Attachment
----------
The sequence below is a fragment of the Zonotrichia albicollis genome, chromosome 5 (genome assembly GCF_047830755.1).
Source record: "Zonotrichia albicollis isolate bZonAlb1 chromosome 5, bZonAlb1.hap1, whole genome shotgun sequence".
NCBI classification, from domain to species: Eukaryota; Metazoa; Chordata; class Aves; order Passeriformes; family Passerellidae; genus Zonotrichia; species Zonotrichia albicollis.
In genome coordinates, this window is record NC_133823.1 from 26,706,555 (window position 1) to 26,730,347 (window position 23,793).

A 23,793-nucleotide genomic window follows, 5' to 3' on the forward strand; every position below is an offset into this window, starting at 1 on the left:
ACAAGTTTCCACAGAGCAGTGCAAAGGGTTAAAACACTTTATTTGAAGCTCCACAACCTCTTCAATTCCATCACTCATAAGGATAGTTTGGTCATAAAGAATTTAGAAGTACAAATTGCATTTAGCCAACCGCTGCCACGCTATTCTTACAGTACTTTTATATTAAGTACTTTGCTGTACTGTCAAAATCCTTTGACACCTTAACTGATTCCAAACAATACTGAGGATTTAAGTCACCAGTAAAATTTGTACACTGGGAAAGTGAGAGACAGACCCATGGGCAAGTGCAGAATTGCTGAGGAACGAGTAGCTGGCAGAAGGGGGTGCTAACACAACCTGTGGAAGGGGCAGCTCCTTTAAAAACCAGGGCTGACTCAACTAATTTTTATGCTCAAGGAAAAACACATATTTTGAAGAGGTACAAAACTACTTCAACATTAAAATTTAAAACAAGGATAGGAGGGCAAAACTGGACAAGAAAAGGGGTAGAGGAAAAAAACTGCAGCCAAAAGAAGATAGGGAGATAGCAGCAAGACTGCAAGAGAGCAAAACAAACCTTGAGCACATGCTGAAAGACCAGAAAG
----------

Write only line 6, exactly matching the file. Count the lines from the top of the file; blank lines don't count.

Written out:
ACAAGTTTCCACAGAGCAGTGCAAAGGGTTAAAACACTTTATTTGAAGCTCCACAACCTCTTCAATTCCATCACTCATAAGGATAGTTTGGTCATAAAGAATTTAGAAGTACAAATTGCATTTAGCCAACCGCTGCCACGCTATTCTTACAGTACTTTTATATTAAGTACTTTGCTGTACTGTCAAAATCCTTTGACACCTTAACTGATTCCAAACAATACTGAGGATTTAAGTCACCAGTAAAATTTGTACACTGGGAAAGTGAGAGACAGACCCATGGGCAAGTGCAGAATTGCTGAGGAACGAGTAGCTGGCAGAAGGGGGTGCTAACACAACCTGTGGAAGGGGCAGCTCCTTTAAAAACCAGGGCTGACTCAACTAATTTTTATGCTCAAGGAAAAACACATATTTTGAAGAGGTACAAAACTACTTCAACATTAAAATTTAAAACAAGGATAGGAGGGCAAAACTGGACAAGAAAAGGGGTAGAGGAAAAAAACTGCAGCCAAAAGAAGATAGGGAGATAGCAGCAAGACTGCAAGAGAGCAAAACAAACCTTGAGCACATGCTGAAAGACCAGAAAG